Dec 10, 2014 5:28 PM by CBS/AP
NEW YORK - U.S. stocks plunged Wednesday as oil prices continued their sharp slide.
The Dow Jones industrial average fell 268 points, or 1.5 percent, to close at 17,533, the blue-chip index's biggest drop in two months. The Standard & Poor's 500 index fell 34 points, or 1.6 percent, to 2,026, and the Nasdaq composite lost 82 points to 4,684.
Investors are also speculating the Federal Reserve will signal that it intends to raise interest rates next year should the economy continue to strengthen.
Oil prices retreated after the Organization of the Petroleum Exporting Countries slashed its estimate of how much crude it will need to produce next year due to rising supplies. The U.S. Energy Department said domestic inventories grew by 1.5 million barrels last week. Analysts expected a decline.
The price of crude oil sank $2.88, or 4.5 percent, to $60.94 a barrel in New York, a five-year low. The price of oil has plunged more than 40 percent from a peak of $107 in June as traders speculate that global supplies will exceed demand.
Although the decline in oil prices has punished the energy sector, economists expect it to boost consumer spending. Prices at the pump have fallen more than 40 percent since June.
Exxon Mobil fell $2.59, or 2.8 percent, to $88.79. Chevron slid $3.02, or 2.8 percent, to $103.99.
Shares of airlines, which are heavy fuel users, rose as oil plunged. Southwest Airlines gained $1.75, or 4.4 percent, to $42.47, and has now risen 125 percent this year. Delta Air Lines climbed 64 cents, or 1.3 percent, to $46.95.
While a slump in stocks this week is being led by the energy sector, investors are also speculating that the Fed will signal next week that it is nearing its first rate increase in more than eight years. After a jump in hiring in November, the U.S. is on track for the healthiest year for job creation since 1999.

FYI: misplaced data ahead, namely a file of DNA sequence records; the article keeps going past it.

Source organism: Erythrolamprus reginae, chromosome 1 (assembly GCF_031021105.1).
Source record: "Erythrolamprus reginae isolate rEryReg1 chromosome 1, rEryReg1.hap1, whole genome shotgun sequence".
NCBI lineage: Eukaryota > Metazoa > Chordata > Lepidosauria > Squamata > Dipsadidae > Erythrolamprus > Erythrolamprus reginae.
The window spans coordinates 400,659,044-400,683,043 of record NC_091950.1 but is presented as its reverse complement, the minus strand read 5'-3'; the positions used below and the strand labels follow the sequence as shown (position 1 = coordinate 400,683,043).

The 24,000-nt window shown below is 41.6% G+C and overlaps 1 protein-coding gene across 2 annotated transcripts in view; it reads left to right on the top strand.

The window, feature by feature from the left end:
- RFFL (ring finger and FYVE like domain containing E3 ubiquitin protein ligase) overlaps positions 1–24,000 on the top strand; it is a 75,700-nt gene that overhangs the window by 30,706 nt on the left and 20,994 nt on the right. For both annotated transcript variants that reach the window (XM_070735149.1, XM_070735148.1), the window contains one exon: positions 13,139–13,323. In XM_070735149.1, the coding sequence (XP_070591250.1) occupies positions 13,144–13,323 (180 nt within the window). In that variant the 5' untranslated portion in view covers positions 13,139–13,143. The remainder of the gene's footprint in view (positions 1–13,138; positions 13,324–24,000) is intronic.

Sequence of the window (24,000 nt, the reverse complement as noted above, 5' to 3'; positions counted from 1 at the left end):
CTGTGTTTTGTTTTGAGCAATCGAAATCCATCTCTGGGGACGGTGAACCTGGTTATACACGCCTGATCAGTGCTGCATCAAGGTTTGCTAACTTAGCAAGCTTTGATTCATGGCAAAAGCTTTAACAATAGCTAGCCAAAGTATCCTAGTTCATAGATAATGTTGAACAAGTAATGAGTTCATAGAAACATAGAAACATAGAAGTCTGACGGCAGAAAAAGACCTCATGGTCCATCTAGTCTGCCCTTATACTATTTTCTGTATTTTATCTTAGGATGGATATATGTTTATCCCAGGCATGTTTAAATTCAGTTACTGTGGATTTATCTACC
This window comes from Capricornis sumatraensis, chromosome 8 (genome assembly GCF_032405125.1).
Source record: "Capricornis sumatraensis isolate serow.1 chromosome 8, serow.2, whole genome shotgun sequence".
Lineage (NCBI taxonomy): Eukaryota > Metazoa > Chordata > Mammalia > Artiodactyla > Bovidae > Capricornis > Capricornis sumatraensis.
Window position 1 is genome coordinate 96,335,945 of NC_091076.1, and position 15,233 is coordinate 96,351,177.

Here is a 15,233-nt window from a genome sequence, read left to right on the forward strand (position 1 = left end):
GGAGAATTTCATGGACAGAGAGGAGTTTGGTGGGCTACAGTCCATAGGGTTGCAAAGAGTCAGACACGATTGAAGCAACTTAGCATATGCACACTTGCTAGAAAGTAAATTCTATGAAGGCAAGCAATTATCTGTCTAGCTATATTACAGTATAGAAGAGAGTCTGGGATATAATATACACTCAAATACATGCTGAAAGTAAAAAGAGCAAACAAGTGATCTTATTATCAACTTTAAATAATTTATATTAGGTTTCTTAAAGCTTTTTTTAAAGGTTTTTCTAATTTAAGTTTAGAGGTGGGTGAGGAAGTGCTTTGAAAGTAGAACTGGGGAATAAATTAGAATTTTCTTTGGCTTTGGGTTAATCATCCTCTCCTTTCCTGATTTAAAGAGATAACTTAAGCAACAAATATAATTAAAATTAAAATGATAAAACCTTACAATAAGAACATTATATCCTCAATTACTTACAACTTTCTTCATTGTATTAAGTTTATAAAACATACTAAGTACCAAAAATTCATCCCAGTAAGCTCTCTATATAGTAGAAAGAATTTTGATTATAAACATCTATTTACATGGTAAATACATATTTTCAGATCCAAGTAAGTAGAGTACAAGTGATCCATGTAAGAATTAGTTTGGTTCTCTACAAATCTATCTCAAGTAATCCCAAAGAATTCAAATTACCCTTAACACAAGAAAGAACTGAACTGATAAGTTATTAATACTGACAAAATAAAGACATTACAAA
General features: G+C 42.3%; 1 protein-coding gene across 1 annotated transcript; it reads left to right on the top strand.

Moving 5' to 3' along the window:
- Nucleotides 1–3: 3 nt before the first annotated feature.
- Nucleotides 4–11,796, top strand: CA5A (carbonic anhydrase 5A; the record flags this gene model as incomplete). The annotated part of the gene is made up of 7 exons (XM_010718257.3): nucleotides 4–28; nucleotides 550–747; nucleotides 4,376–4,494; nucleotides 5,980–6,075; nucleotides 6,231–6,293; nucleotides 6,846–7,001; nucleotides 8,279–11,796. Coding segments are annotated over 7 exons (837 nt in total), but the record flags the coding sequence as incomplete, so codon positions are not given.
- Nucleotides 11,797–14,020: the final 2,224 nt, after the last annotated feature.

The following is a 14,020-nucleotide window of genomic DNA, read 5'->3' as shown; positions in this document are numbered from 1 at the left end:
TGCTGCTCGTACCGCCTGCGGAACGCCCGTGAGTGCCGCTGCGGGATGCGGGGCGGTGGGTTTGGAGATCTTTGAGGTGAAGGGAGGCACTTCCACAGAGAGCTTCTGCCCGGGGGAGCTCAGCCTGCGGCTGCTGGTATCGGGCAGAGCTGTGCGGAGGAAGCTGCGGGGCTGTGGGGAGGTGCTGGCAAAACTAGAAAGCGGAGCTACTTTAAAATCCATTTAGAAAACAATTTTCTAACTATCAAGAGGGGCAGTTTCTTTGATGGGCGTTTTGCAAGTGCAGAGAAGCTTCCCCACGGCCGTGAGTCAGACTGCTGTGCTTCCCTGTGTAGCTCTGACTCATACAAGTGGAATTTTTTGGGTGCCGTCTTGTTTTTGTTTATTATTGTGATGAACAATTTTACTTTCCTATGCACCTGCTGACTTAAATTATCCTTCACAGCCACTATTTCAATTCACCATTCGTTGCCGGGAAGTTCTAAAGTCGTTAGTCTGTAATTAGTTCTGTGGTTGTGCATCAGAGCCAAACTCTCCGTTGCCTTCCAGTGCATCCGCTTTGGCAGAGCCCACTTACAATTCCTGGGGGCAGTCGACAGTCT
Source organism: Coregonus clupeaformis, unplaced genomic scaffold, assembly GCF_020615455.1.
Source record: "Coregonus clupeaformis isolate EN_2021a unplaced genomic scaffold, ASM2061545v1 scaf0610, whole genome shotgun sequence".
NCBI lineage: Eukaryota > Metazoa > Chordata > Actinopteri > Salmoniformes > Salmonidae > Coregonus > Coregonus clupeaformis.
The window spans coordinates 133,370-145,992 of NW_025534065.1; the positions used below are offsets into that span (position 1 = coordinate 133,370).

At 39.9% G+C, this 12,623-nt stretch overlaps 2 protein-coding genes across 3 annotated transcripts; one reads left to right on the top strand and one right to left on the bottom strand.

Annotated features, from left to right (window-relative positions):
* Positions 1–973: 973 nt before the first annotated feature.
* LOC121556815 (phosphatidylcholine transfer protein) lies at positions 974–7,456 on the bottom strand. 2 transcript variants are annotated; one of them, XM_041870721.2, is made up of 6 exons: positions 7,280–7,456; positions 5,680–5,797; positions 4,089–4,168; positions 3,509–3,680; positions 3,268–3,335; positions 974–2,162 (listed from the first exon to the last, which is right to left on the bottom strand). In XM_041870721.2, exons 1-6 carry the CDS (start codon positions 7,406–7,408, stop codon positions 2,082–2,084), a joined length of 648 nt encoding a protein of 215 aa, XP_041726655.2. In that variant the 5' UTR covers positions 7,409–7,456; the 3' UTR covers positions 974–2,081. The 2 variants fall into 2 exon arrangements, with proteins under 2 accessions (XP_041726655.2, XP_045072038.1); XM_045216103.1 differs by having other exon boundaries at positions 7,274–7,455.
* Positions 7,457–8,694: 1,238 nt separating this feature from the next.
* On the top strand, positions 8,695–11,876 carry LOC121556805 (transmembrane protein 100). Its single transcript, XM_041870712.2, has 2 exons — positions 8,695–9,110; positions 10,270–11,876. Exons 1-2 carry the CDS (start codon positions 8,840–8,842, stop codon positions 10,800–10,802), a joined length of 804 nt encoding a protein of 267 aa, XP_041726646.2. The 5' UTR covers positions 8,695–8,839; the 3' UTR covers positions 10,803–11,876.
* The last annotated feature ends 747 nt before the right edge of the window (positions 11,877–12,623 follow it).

Policy makers are scheduled to convene a two-day meeting on Dec. 16.
"The stronger employment data and economic data that we have gotten has only increased people's confidence that the Fed is going to be raising rates by the [middle] of next year," said Rob Eschweiler, global investment specialist at J.P. Morgan Private Bank in Houston.
European indexes edged mostly lower following a sell-off the day before. The slump was over concerns that Greece might hold early general elections and that a left-wing opposition party would win. The Syriza party wants to cut what Greece owes in bailout money, which could potentially derail the country's recovery.
France's CAC-40 fell 0.8 percent and Britain's FTSE 100 fell 0.5 percent. Germany's DAX rose 0.1 percent.
Government bond prices were little changed. The yield on the benchmark 10-year Treasury note edged down to 2.20 percent from 2.21 percent on Tuesday.
The dollar fell to 118.42 yen from 119.40 late Tuesday. The euro rose to $1.2429 from $1.2385.
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